After I left Larrabee. . . oh wait, I loved it so much I looked for property. Not for me apparently, not unless I win the lottery or land a grand jackpot at slot machine. So lovely.

My happy spot at Larrabbe

Troubles were building. Even at Larrabee I was having trouble. First it was the water; the new system Dan had helped me install was leaking; an hour of screwing and unscrewing left me cussing. The campsite faucet was also leaking. I broke off the remaining bit of the handle trying to get it to stop. I had the sewer hoses connected, still, I was standing in soggy stinky yuck. What I wanted was the space next to me. It was reserved but vacant. I drove off the nice couple from Canada to get the spot I was in now. The campground only offers a few RV sites…. the tent sites were empty. And tonight’s RV’ers seemed to have particularly vociferous dogs that Olympia wanted to have long discussions with ergo I asked the Canadians… well I didn’t really ask, it was complicated, and now my water wasn’t working. I knocked on the camp host’s trailer. I didn’t know what to expect, usually when I’d tried this the resulting reply would be rather grumpy. This one wasn’t. He came right out and played with the dogs. To my dismay he replaced the handle on the faucet.  However it wouldn’t turn so we sat and talked. I turned my head away when he mentioned that someone must have gone at it with pliers… hmm, no, I didn’t have any pliers but I did have a nice hammer in the back of my van.  He told me where to find the best views and the ins and outs of camp hosting and how his elder cat  who pulled loose his oxygen mask at night, might be succeeded by a dog.  As dark was settling in I was awarded permission to move to the coveted spot, nice and dry with no distractions for my dogs. I gave up on the water idea.

The next day I lingered until checkout at 1 pm, enjoying myself. I’d slept better here than anywhere on my trip so far. Of course it occurred to me to stay. I loved the place.  The sea, the cliffs, the flora and fauna…there was much to occupy me, but I left. I have no explanation. I thought I’d find the same loveliness at the next State Park. I didn’t, nor at the next 4 RV camps. You get the idea. I kept moving. Where ‘O Where is Jamie headed???? I had no idea, Mason had no idea and, Olympia she had her head propped on the door handle in an effort to not look completely bored. Me: Look at the map, the GPS and drive in that direction. I detoured through farm land. Rest and tarry? No I couldn’t. I did pick up a hot vegan dinner from a coop I passed, and non-vegan milk chocolate drops. I’d sort of noticed a lot of water in the refrigerator. It made a mess for me to clean. I’d switched the ‘fridge to propane and it cooled down; plugged in, it failed.

Canada and the San Juan Islands were very appealing except for the expense. I’m a woman with no income, so in the end I scrunched up my eyes staring at the map for some indication of a happy campground. I hate paying money for a bad night’s sleep. Sorry Kate I knew your home was not too far but I was on a mission.

My thought process is vaguely like a bird, maybe a drunk bird…. Oh I almost forgot I found the loons! They were at Larrabee, can’t blame ’em.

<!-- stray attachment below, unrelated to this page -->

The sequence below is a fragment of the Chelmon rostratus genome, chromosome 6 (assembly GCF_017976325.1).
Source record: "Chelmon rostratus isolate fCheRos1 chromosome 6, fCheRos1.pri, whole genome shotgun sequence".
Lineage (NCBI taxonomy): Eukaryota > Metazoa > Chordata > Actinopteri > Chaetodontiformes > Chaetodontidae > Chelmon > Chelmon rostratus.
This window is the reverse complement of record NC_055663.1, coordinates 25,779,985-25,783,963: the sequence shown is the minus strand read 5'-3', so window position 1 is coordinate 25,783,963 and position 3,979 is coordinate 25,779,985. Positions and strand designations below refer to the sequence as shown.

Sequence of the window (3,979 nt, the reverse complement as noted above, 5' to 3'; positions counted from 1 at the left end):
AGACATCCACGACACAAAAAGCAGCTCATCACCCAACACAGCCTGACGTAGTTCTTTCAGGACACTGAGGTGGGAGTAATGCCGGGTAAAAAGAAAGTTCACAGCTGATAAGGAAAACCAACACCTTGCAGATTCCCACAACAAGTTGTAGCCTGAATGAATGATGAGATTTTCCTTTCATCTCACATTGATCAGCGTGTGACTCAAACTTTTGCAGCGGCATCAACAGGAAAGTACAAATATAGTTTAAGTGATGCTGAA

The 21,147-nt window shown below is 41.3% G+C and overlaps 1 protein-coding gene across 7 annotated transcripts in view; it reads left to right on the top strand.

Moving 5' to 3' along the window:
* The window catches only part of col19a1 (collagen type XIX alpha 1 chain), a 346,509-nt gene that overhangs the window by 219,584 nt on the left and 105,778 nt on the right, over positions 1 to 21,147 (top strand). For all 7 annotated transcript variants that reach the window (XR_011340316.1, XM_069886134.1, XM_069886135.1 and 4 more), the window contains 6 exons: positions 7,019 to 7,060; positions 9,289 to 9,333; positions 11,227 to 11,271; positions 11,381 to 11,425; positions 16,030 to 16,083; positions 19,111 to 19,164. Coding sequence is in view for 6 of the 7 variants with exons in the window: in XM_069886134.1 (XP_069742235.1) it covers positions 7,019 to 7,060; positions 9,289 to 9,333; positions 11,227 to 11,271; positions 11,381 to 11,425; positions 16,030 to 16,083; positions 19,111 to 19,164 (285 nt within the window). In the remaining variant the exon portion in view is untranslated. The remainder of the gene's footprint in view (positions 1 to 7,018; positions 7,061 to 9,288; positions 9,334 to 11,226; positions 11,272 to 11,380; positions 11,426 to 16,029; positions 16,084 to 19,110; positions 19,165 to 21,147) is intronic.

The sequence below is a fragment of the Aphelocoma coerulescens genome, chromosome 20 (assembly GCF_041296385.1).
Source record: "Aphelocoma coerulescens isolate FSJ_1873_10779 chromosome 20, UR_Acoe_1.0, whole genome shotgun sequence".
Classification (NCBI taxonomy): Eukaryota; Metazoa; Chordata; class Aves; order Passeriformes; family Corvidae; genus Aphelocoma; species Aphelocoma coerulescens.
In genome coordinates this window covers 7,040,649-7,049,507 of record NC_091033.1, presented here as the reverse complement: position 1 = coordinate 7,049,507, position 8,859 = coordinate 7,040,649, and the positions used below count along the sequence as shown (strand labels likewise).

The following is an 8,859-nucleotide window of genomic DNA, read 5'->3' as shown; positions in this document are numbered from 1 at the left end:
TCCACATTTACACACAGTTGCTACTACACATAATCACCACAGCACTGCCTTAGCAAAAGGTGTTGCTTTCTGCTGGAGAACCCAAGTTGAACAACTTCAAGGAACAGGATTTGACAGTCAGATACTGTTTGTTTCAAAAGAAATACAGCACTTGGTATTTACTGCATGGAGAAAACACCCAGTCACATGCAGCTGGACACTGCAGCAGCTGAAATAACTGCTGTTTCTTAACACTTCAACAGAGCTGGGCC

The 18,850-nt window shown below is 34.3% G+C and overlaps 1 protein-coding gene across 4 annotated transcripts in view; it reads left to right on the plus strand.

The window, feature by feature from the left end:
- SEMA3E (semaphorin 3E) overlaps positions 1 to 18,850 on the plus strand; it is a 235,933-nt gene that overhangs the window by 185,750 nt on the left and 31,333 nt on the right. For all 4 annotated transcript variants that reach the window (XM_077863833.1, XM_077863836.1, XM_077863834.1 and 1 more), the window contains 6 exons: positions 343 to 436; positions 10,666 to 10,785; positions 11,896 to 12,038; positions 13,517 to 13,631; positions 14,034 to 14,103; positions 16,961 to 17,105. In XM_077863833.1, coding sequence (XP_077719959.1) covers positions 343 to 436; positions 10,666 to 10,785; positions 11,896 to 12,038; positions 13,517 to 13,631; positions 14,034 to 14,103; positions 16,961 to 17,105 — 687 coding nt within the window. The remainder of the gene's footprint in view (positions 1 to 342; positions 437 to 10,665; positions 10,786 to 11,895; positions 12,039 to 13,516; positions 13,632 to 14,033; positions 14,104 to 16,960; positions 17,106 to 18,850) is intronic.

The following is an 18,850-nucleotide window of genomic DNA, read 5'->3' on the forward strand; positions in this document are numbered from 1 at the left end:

I like to find an odd way to get from here to wherever I’m going and land in a ‘just right’ nest; not too lonely, not too crowded, and so forth. I depend on my Garmin to led me. It does so via some very peculiar routes. Often I refuse to listen. It then has to re-route me. We play this game: I see an interesting road and take it, the GPS finds an even more interesting way to get me back on track and starts telling me to do U turns and to take these strange little byways. What do people think seeing a little RV in their midst far from the beaten trail?  Often they wave as if they should know me. I must be visiting somebody and they want to be sure they tell whoever it is, that yes, they were friendly to me. At times, I feel I’ve left the States and am in a nether land, then POP the GPS returns me to normalcy.

View from my campsite

At long last, and it was a short driving day for all my drama, but I was tired, I pulled in to Camano State Park. Not quite deserted, I found a few RVs and at a least 1 or 2 tenters. The RVs were all crowded in the few view spaces. What makes Washington park planners believe folks want to be hidden in trees when they camp? Dark trees, with no view? Are campers like church goers needing to be cloistered? A solemn shroud imparts the right attitude? Do they think we don’t notice that way that (OMG) another camper is right there behind that shadowy tree? What’s wrong with a view, and natural light and space. If I want cramped and dark I can go home. I want to see the world and watch the interchange of nature. Apparently others feel the same, the view spaces are prized.

It was a rough night…. Refirg trouble, door and latch trouble even the pantry door would not close, financial issues from home, Internet died every 2 to 5 minuets while I had issues with loading photos on WordPress and I kept at it, I spilled my dinner on the keyboard, was chased by bees, had to clean some toxic looking purple stuff from the picnic bench Olympia wanted to sit on, spent too much time on the cell phone and then was bitten horrifically by bugs; I gathered a bunch wood others had left for a campfire, it would be my first but I never had the time to light it.

In the morning I headed for the nearby beach to let the dogs run and promptly lost the LT keys in the park. It was that sort of day.

We stop at lots of these along the way

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